This article may not be reprinted commercially without the express permission of the author.
A common problem when writing networked virtual environments is overcoming the lag inherent to the Internet; players seem to jerk about the field of play as new data packets are incorporated. Common solutions include increasing the frequency of packets sent, reducing packet size through compression, and most importantly, dead reckoning. This article will attempt to explain a technique for eliminating the "jerk" of lag by employing the power of cubic splines in a dead-reckoning algorithm.
What is Dead Reckoning?
Before jumping straight into cubic splines, a brief description of dead reckoning is required. Programmers use this technique to reduce the effects of lag in a game by trying to guess that an object takes. Dead reckoning makes its guess based on the object's characteristics. For example, if an object has a known starting position and velocity then its path can be created using simple physics. The paths created can be applied to the object, creating the illusion of smooth motion. Cubic splines are a kind of dead reckoning that creates a smooth transition between two data points.
Possible Forms of Dead Reckoning
What the programmer wants to do is take a current position for an object and form a smooth path to where the object is supposed to be. Several techniques are available.
The most basic form of dead reckoning is the "point-to-point" method. As its name implies, this method involves only moving a player to a new point when a data-packet arrives. Given an average Internet lag of 200-300 ms this creates a noticeably "jerky" player. This method is by far the worst because unless a remote player is absolutely still, his onscreen representation is completely erroneous. The reason for the error is that data packets in a fast quake-style game arrive only 5-10 times per second, while even a slow game updates at 30 frames per second. The only way to make players move smoothly is to send one packet for every game frame. This is a terrible strain on bandwidth, thus the point-to-point updating method is nearly impossible to effectively implement in a real-time game.
The next level of precision is the "linear" method. This method involves creating a straight-line path to the next position. In terms of physics, this means that the velocity of an object is used to decide where it should next appear. This method reduces jitters caused by lag but has a tragic flaw: it assumes people will only move with a constant velocity. Thus, the generated and actual paths vary noticeably (although the game will be much improved over the "point-to-point" method). When playing a game that uses this method, players will seem to move in straight lines. Further, whenever a player starts a new linear path his velocity could change abruptly. The end result is a thoroughly unrealistic game.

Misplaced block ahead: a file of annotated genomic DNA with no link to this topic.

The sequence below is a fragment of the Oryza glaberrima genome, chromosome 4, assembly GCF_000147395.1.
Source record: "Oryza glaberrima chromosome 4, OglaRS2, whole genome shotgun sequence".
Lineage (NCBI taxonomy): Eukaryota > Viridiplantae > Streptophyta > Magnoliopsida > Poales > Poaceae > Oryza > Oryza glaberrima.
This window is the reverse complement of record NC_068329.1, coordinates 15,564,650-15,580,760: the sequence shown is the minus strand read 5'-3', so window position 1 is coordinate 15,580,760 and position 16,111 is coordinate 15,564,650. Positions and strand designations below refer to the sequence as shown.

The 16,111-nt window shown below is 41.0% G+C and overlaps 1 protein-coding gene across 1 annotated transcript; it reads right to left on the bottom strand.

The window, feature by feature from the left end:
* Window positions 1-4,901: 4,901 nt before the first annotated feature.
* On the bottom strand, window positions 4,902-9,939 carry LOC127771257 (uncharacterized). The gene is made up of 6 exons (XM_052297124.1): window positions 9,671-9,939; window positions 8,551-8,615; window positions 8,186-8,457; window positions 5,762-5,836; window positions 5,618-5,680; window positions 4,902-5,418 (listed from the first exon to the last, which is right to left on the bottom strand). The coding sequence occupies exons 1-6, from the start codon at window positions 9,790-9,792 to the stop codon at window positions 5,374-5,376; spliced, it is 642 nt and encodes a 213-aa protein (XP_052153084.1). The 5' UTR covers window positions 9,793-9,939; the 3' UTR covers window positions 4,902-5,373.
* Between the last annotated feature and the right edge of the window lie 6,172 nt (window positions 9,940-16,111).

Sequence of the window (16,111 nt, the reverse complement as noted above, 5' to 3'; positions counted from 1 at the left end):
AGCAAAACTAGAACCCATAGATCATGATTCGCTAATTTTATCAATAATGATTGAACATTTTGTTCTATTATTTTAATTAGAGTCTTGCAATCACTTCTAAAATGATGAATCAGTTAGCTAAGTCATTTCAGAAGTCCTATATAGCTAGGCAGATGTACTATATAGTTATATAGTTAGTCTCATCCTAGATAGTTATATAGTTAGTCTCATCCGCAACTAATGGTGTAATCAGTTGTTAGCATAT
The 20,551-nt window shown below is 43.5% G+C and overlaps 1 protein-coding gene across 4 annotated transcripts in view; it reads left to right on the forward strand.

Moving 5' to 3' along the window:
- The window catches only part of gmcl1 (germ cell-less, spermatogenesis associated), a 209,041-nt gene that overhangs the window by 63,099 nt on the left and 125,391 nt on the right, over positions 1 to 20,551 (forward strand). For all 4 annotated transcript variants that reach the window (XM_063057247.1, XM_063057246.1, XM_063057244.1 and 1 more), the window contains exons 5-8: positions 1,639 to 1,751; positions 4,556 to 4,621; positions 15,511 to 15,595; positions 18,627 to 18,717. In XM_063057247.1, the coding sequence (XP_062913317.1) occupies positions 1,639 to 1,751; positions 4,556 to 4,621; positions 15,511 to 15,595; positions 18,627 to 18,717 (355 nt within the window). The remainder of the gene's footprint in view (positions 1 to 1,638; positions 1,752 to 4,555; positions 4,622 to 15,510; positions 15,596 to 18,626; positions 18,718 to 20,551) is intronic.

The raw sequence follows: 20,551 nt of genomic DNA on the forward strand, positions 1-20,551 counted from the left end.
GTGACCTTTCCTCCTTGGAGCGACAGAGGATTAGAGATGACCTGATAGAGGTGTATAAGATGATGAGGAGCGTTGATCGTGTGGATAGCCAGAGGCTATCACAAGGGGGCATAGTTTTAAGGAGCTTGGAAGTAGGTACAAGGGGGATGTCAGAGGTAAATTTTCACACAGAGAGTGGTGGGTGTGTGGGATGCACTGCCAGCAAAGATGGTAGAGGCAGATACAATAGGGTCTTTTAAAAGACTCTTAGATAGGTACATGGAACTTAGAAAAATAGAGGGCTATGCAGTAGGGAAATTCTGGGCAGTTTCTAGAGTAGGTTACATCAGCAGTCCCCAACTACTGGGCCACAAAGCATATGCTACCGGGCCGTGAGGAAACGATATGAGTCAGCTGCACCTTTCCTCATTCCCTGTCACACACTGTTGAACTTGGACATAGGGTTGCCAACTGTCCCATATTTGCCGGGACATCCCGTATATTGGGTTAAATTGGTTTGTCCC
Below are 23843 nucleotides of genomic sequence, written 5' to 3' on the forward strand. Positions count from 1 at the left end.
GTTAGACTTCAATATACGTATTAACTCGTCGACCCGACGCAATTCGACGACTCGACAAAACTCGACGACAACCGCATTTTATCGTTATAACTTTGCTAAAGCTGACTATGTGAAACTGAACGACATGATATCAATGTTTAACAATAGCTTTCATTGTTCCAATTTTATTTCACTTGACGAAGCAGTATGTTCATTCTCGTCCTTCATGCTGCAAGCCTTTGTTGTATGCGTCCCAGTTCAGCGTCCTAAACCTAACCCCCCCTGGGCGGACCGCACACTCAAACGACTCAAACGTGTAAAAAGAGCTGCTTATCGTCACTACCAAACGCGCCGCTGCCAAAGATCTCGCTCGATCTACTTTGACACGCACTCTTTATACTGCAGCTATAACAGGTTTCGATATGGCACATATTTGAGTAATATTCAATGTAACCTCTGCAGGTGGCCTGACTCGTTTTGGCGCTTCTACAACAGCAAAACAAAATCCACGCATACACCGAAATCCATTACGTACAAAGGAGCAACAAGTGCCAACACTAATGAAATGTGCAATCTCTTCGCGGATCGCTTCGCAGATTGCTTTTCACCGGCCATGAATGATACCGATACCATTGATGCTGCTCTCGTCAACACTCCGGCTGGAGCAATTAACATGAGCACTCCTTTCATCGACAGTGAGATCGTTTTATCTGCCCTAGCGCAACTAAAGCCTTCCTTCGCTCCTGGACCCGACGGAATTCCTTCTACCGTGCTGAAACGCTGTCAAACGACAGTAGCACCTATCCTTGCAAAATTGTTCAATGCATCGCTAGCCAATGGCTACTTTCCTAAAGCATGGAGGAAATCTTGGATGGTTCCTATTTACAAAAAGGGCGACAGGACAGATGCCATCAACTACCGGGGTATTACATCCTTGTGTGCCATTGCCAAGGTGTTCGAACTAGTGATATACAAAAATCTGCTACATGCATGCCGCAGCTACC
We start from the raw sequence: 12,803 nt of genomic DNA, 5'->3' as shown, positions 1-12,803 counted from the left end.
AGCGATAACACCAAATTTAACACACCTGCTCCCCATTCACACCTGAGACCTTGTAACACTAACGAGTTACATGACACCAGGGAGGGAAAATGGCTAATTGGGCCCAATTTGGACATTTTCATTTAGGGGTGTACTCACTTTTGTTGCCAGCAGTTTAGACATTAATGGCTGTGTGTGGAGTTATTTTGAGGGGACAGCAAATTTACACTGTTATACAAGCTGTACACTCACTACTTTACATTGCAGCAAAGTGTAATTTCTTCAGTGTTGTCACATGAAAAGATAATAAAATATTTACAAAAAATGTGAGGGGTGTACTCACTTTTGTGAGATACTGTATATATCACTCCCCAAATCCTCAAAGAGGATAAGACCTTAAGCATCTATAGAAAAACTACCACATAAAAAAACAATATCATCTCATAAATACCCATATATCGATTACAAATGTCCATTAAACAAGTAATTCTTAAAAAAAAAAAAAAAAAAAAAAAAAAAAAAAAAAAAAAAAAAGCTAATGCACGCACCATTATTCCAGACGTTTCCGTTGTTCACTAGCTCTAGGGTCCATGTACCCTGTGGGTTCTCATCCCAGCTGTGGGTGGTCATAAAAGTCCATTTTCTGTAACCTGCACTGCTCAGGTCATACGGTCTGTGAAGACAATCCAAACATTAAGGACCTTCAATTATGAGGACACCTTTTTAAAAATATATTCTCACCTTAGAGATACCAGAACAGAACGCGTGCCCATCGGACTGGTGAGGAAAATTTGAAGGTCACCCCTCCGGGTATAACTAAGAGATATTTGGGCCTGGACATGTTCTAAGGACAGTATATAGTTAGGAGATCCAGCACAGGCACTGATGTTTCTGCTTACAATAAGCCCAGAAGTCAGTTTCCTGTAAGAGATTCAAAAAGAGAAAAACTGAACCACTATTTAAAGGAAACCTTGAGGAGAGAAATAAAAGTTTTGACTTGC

A smart programmer might now ask, "why not just add acceleration to your path equations?" Such a method is possible, and will result in even smoother game play. This is called the "quadratic" method because the path created follows a quadratic function. Without detailing the math, this method also fails because even though a player's motion is represented more realistically, his final velocity is likely to be incorrect. This is because quadratic functions do not employ what physicists call "jerk", or the change in acceleration over time. This leads to the final solution: the cubic spline.
Cubic splines offer one of the most realistic methods for creating a dead reckoning path. This is because they account for the starting position\velocity and the ending position\velocity. As a result, objects following a cubic spline path have no jitters, unless lag is especially severe.
Using Cubic Splines
Using cubic splines to create a path is a matter of simple algebraic equations. The input for these equations are four (x,y) coordinates. The first coordinate represents the object's starting position. Similarly, the fourth coordinate signifies the object's ending position. Usually the end position is a new (x,y) coordinate that has just arrived in a data packet. The most important coordinates are the second and third; they represent the object's velocity. For the second coordinate, calculate where the object will appear after 1 second with its current velocity. For the third coordinate, reverse the object's end velocity, and calculate where it would appear after 1 second. This is the same as traveling back in time for 1 second (assuming constant velocity). In summary:
The result will look something like the following:
This article has covered some of the basics of cubic splines and provided psuedocode for use in any game using 2d Newtonian physics. The provided equations can also be easily extended into use for three-dimensional games. While creating cubic splines is easy, actually implementing them introduces several problems that must be left to the reader to explore on his own.